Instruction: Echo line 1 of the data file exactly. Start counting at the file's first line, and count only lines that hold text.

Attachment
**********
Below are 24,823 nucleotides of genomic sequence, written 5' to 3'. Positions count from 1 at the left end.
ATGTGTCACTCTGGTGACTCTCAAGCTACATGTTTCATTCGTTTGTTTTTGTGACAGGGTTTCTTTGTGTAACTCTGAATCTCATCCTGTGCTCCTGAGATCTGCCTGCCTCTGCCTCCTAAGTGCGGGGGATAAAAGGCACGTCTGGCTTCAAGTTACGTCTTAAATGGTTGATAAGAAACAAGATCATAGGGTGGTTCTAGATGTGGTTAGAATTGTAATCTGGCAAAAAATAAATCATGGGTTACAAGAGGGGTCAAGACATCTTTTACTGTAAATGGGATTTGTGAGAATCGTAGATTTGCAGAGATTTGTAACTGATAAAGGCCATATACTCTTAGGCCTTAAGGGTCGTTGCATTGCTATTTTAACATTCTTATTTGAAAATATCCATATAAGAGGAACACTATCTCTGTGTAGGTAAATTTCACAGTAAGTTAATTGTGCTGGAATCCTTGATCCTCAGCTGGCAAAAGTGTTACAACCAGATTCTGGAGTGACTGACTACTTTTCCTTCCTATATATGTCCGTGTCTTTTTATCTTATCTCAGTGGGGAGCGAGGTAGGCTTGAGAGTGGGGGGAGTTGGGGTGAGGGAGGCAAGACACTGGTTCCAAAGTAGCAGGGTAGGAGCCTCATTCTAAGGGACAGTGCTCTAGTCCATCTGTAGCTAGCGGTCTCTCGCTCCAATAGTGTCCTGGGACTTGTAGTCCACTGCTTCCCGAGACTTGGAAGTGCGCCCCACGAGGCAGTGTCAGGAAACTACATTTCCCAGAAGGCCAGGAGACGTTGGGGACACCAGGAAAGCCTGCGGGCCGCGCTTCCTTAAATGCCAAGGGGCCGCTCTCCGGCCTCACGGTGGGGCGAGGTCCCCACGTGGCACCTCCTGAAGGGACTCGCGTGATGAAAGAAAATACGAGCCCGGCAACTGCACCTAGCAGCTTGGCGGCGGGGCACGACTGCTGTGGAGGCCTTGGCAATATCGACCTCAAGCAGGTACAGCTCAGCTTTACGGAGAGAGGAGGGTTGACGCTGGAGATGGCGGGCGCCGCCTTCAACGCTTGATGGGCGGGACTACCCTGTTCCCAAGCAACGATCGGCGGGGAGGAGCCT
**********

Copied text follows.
Below are 24,823 nucleotides of genomic sequence, written 5' to 3'. Positions count from 1 at the left end.